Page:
My Dog Eats Too Fast! Should I Be Concerned? Find Out Why and How to Slow Your Dog Down
Does your dog gobble his food down in about ten seconds without even chewing it?
Does he develop problems such as vomiting, upset stomach, or excess gas shortly after eating?
If so, you are probably concerned and rightly so.
Eating too fast can be an unhealthy habit. But, there are some effective solutions to help your dog slow down.
Why Does Eating Too Fast Cause Problems?
When a dog eats too fast, he takes in large amounts of air along with his food. This can lead to an upset stomach and digestive problems.
Does your dog have excess gas shortly after eating? Interestingly, the most common cause of gas is swallowing large amounts of air while gulping food. Vomiting and indigestion are some other minor problems that a dog may experience from eating too fast.
The best way to solve these problems is to reduce your dog’s air intake by slowing him down.
Is Rapid Eating Dangerous?
Not necessarily. But, rapid eating is one of the risk factors associated with a painful, life threatening condition called Gastric Dilatation Volvulus (GDV) or dog bloat.
What is GDV?
It is a condition in which the stomach fills with excess air (dilatation) causing pressure on the diaphragm and other organs which makes it difficult for an affected dog to breath. A bloated stomach can easily rotate or twist (volvulus) cutting off the blood supply to the abdomen. Immediate medical attention is necessary because a dog’s condition can deteriorate rapidly resulting in death within several hours.
Does rapid eating cause bloat?
GDV is a complex condition which researchers are still trying to understand. The exact cause has not been determined. But, some studies suggest that bloat occurs due to a build up of swallowed air in the stomach which an affected dog is unable to release.
Some studies suggest that the faster a dog eats, the 먹튀검증 greater the risk of bloat. The increased risk may be related to the gulping of air while eating. But, don’t panic! Just because your dog eats too fast does not mean that he will bloat.
While rapid eating may contribute to the chance of bloat, it is has not been identified as the cause. As a matter of fact, no single activity or combination of activities has been identified as the cause of bloat and unfortunately, it is impossible to predict whether or not an individual dog will bloat. But studies have revealed specific characteristics and 먹튀검증environmental situations which appear to make a dog more susceptible to GDV. Simply put, some dogs are at higher risk than others.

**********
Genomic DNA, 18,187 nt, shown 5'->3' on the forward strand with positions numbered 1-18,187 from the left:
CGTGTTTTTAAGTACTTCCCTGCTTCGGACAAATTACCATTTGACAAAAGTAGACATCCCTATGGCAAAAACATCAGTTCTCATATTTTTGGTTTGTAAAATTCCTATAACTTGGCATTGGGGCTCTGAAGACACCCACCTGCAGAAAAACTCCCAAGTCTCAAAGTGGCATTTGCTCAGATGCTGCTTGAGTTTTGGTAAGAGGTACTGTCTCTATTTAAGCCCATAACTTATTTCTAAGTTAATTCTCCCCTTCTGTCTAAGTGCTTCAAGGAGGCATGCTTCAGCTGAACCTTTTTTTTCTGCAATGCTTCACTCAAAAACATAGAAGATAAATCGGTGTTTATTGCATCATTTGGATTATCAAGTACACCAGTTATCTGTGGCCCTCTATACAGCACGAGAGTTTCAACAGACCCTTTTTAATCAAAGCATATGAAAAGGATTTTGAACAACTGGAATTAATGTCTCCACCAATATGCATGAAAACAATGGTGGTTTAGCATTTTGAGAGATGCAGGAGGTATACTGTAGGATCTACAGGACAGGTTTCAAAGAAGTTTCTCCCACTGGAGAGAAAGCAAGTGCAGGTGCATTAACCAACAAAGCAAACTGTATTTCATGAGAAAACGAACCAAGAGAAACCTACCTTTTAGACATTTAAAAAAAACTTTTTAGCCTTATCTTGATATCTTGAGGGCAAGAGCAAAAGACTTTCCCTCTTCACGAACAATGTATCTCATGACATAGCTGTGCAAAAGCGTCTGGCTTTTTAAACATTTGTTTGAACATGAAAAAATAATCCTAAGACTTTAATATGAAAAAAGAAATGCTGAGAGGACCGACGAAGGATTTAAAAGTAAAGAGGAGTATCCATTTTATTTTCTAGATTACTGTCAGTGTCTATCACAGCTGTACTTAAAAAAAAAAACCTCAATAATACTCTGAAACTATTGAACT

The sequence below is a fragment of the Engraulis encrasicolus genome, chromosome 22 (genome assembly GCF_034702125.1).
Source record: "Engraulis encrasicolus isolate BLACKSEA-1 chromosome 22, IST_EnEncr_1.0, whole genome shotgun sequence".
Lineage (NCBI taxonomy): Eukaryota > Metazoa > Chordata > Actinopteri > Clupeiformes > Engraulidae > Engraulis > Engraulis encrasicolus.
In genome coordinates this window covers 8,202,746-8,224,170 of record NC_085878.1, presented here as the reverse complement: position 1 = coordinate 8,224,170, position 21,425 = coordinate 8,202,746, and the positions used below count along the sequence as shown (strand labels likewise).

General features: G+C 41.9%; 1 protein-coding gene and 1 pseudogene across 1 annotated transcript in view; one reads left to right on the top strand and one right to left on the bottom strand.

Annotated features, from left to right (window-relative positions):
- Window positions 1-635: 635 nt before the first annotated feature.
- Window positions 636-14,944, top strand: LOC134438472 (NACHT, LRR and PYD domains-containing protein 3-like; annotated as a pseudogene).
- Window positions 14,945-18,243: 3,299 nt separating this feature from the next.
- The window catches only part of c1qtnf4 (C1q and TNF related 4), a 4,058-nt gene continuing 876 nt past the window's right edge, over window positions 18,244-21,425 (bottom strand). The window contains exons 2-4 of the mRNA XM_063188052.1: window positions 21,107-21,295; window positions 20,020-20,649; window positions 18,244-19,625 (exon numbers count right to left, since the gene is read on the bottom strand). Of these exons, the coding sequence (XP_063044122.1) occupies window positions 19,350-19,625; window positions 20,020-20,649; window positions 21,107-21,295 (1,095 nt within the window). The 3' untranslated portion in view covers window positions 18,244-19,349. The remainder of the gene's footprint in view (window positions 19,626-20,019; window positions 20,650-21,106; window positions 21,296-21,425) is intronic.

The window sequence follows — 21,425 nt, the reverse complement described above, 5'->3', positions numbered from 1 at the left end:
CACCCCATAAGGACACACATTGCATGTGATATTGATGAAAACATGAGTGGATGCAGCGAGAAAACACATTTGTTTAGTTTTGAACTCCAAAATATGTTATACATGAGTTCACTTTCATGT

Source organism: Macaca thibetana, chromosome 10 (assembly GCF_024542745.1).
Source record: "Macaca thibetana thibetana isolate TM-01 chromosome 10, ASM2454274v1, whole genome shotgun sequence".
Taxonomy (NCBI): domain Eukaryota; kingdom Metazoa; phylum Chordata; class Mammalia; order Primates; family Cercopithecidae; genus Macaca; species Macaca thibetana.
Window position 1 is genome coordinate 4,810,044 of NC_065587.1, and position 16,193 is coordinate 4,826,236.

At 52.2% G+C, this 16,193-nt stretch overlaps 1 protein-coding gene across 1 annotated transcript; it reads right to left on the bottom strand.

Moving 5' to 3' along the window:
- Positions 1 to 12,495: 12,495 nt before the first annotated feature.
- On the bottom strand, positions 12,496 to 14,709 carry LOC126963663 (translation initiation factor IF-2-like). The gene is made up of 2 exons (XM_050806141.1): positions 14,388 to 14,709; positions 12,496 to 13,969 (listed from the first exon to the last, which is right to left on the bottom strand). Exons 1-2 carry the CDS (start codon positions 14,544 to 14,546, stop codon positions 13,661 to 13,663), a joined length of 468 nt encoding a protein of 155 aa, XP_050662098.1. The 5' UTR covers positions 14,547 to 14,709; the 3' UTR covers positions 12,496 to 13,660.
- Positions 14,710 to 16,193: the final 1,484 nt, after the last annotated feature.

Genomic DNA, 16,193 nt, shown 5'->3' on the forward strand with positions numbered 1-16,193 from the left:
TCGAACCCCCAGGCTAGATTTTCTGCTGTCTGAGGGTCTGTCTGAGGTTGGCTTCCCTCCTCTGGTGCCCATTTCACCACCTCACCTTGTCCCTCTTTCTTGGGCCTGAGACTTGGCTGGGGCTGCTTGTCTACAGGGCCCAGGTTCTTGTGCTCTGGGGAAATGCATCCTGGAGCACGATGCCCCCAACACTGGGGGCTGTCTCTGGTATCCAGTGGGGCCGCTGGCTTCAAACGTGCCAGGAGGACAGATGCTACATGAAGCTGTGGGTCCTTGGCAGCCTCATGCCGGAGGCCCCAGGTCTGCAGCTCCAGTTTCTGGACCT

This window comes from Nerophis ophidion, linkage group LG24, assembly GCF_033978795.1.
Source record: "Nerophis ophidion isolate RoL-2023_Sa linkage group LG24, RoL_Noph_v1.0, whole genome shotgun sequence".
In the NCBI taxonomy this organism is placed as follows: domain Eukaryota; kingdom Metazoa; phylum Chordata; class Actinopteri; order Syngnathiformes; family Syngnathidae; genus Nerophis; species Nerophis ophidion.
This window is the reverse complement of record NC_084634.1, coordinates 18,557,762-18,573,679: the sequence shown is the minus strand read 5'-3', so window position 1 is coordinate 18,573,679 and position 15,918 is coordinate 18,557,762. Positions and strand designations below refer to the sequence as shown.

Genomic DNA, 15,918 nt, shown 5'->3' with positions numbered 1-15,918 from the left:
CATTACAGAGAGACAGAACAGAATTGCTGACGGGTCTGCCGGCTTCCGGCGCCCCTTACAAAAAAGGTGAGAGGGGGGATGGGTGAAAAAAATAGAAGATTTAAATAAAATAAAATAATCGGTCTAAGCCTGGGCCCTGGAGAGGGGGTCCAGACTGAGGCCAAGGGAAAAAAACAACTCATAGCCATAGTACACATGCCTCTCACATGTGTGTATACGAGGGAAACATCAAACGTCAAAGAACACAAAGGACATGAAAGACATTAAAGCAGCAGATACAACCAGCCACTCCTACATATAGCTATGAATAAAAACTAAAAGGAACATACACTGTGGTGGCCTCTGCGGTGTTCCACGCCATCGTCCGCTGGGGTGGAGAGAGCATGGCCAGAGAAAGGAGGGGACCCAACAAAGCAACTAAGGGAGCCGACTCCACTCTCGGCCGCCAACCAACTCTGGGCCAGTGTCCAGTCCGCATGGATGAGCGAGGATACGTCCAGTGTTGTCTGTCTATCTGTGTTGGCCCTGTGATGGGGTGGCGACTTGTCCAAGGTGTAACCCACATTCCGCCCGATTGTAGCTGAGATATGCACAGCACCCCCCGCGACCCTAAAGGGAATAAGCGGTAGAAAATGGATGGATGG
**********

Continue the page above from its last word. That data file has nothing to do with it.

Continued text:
Therefore, it is important to understand your dog’s risk and then take appropriate steps to minimize that risk.
Is My Dog at Risk?
Consider the following findings:
- GDV can happen to any dog. But, it rarely occurs in small dogs. It is known to primarily affect large-breed dogs (50-99 pounds) and giant-breed dogs (100 pounds and over). The Great Dane is at highest risk and according to the Great Dane Club of America, GDV is the number one cause of death.
- Breeds that have a deeper and narrower chest such as the Basset Hound are at higher risk. It appears that a dog’s chest / abdomen conformation may have more to do with the development of GDV than a dog’s weight. Within a single breed, dogs with a deep narrow chest are more likely to develop GDV than those with a deep wide chest.
- Dogs with a highly anxious and fearful or unhappy temperament appear to be more prone to bloat especially when under stress.
- Bloat can occur at any age but is more common in older dogs. Dogs greater than seven years of age are more than twice as likely to have bloat as dogs 2-4 years of age.
- A strong predictor of bloat is having a parent, sibling, or offspring that bloated.
- Dogs that are chronically underweight are at higher risk than dogs of average weight or even overweight.
- Males are twice as likely to bloat as females.
- Fast eaters are at higher risk than slow eaters.
- Dogs who eat one meal a day are almost twice as likely to develop bloat as those fed twice a day.
- It appears that purebred dogs are more likely to develop bloat than mixed breed dogs.
The top ten breeds listed in order of risk are:
- Great Dane
- Saint Bernard
- Irish Setter
- Gordon Setter
- Standard Poodle
- Basset Hound
- Doberman Pinscher
- Old English Sheepdog
- German Shorthaired Pointer
Concerned or Unsure About Your Dog’s Risk?
- Talk to your breeder. He should be familiar with and knowledgeable of concerning health conditions for his breed. Also, it is a good idea to ask if there is a history of bloat in your dog’s lineage.
- Visit your national breed club’s web site. Breed clubs typically have information on their web sites about health conditions of concern.
- Talk to your veterinarian about your dog’s risk of developing GDV and about new research developments.